Away We Go looks and feels like yet another entry in a long, unbroken line of admirably glum/funny, nerd/hipster-centric indie film dramedies (Rushmore, Roger Dodger, The Squid and the Whale, Garden State, Juno, Margot at the Wedding, Gigantic to rattle off just a few). As the film goes on, though, something starts to feel different. There’s something percolating under the surface here. Something more than just the impressive cast and witty humor in evidence. The other shoe drops when the end credits roll. (The opening credits consist solely of a title card, dropped some 10 minutes into the feature.) Amid the humble scroll of names are the identities of the director (Sam Mendes, the man behind American Beauty, Jarhead and Revolutionary Road) and the writers (Dave Eggers & Vendela Vida, sometimes referred to as “the Brad Pitt and Angelina Jolie of the literary world”). That’s some mighty important info to bury in the end credits.
One of the problems with romantic comedies is the dogged death grip they maintain on genre conventions. When’s the last time you saw a romantic comedy that avoided the “meet cute,” the “big lie” and the “climactic race to the airport for last-minute reconciliation”? Sometimes it makes me wonder if When Harry Met Sally ... is the only romantic comedy to ever actually get things right. Apparently, somebody broke that particular mold back in 1989, because we’ve been stuck with Maid in Manhattan/Made of Honor crapola ever since.
You know all those wacky viral videos your friends cop off the Internet and e-mail to you at work? Wouldn’t it be great to watch those again in the comfort of your own living room? ... What do you mean, “Not really?” That’s not the answer TV wants to hear right now. Realizing they’re free and plentiful, networks are cooking up a whole mess of shows featuring those short cellphone clips of people getting racked in the roundberries, puking up improper food products and doing weird things on foreign TV game shows.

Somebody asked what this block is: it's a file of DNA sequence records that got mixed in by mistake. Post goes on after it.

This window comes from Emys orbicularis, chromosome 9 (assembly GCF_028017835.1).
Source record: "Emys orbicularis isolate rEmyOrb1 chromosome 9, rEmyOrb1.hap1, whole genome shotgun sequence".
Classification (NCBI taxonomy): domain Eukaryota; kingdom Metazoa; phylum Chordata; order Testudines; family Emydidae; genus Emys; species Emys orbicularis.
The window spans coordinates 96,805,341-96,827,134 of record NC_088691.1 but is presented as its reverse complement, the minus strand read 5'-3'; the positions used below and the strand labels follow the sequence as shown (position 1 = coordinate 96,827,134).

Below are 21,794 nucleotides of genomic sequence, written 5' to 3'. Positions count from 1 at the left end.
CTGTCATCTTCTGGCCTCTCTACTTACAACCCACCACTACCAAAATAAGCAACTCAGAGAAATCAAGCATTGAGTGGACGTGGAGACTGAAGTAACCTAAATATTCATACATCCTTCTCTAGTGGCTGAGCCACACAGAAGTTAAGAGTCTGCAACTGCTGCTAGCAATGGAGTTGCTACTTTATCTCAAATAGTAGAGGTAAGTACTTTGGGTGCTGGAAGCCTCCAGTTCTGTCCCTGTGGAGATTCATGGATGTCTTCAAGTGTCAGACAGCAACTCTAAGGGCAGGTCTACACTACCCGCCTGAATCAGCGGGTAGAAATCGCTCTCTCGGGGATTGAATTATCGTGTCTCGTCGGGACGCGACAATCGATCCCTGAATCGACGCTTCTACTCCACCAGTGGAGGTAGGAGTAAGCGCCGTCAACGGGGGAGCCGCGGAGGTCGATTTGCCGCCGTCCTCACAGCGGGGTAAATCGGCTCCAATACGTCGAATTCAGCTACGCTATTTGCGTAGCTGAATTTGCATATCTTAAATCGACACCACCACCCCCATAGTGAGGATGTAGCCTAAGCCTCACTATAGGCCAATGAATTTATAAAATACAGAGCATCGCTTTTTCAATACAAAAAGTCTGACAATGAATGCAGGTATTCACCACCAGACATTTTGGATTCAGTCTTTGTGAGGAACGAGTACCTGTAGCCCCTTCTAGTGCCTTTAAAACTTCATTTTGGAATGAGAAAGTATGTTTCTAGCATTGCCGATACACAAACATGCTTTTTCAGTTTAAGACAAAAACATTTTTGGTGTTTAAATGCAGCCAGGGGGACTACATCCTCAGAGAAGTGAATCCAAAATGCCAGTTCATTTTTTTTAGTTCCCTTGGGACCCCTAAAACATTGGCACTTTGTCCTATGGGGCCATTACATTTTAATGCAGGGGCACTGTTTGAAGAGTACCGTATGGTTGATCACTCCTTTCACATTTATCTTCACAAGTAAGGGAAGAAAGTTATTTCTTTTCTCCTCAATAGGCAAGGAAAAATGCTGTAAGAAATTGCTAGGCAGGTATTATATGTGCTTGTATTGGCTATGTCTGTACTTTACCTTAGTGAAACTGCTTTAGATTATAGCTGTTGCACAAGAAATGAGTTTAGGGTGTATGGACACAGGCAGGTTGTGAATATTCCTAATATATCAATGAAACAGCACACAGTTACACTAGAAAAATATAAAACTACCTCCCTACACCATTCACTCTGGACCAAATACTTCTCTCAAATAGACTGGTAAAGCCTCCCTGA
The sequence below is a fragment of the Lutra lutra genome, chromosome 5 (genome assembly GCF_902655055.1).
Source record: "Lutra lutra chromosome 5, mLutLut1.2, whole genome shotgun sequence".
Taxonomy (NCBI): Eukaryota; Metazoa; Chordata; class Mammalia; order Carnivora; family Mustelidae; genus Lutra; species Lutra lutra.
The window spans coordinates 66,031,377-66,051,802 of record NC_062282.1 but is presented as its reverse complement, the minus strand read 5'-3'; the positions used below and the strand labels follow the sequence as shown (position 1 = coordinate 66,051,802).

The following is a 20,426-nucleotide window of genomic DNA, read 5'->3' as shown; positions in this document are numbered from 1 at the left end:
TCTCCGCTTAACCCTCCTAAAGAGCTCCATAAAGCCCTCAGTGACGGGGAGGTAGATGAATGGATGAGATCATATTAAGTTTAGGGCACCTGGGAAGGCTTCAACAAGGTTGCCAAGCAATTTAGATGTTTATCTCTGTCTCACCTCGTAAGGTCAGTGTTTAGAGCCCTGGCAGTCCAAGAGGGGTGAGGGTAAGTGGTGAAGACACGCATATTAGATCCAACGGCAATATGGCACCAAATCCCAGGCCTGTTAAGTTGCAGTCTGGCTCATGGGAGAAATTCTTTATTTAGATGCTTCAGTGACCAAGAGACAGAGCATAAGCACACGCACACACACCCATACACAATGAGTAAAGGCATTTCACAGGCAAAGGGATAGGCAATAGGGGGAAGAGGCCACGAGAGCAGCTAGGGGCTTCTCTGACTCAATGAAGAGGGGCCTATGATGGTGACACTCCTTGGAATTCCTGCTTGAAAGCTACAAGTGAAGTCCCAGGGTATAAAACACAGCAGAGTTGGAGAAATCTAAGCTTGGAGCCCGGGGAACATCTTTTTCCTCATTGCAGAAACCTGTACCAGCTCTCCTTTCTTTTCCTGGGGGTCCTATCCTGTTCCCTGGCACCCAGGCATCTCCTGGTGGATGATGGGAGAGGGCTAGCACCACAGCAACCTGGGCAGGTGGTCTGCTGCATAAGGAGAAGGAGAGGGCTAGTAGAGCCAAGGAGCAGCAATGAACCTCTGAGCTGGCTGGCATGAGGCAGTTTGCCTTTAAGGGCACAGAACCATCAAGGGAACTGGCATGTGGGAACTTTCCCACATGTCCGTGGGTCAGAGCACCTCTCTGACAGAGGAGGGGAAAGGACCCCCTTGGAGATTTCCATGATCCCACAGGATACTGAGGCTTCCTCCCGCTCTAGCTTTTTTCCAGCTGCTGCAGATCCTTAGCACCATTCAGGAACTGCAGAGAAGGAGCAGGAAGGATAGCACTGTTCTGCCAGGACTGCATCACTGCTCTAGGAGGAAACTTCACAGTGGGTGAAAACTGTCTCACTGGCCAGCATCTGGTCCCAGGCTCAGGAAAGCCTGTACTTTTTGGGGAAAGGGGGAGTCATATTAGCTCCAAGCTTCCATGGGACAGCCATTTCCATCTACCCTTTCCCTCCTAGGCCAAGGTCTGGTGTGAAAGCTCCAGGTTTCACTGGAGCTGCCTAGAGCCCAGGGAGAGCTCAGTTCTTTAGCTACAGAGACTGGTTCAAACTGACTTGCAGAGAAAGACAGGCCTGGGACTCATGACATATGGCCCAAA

Palette Contemporary Art & Craft showcases work from dozens of contemporary artists. Pieces from New Mexico artists as well as artists from across the US and around the world all call Palette home. Modernist pieces in various media, including clay, jewelry, mixed media and paintings are all represented, and highlights from abroad include paintings by Aboriginal Australian artists and a print made from a Claes Oldenburg woodcut. Especially notable is the gallery's collection of art glass, which includes intricately patterned hand-blown glass marbles that kids would probably dream about adding to their collection and that grown-ups will also find aesthetically intriguing.
So, I know you've already committed the bulk of your weekend to attending our Flash Fiction events at O'Niell's, and who can blame you? But let me suggest that you squeeze a few more arts happenings onto your social calendar. Attend these, but don't do it for me (though I'm fairly certain that’s no one's motivation to attend anything). Don't even do it for the artists; do it for Albuquerque. Because if you don't go to cool stuff, then it goes away, and all we're left with are strip mall openings and Val Kilmer sightings.
When photographer Julia Lopez moved from Albuquerque to Seattle, her pictures changed.
The Southwest Shootout poetry slam stretches all the way back to 2004. In the slam poetry world, that’s like going back to Victorian times—or more appropriately, the Wild West.
Which notable Burqueños spent the night in jail? What spicy food got recalled? How did police find a cyclist's stolen bikes? And how can you track where federal stimulus dollars are going in Albuquerque?
Gilbert Zamora was a top janitor at a school in Alamogordo. He was in charge of placing the school's orders, sometimes for textbooks. He was an older man, in his 50s or 60s. And because he couldn't read, he devised a color-coded system for doing his job. "If someone messed with his system, he was vulnerable," says Heather Heunermund, executive director of the New Mexico Coalition for Literacy (NMCL).
Warehouse 508 has ridden the ups and downs of the funding seesaw. The budding Downtown teen center saw its operating budget slashed by $50K and its Icehouse-rehab budget increased by $300,000 in a late-May meeting.
So we now have what's billed as the world's first Slam Poet Laureate in Danny Solis, crowned this past Saturday night, June 13, at the KiMo. Good on Danny. As a slam elder statesman, so to speak, this choice is right in the sweet spot.
With home prices plummeting, Larry Garcia devised an unusual plan for getting his place off the market.
I recently had the privilege of going completely crazy 500 miles from home.
Dateline: England—The City Council in Worcester has sent a letter to a dead citizen demanding he pay for upkeep on his gravestone or it will be repossessed.
You can only squeeze so many banjos, two-steppers and fiddlers into a single Saturday afternoon. If you don't watch your elbows, you might get a rosined bow where God never intended.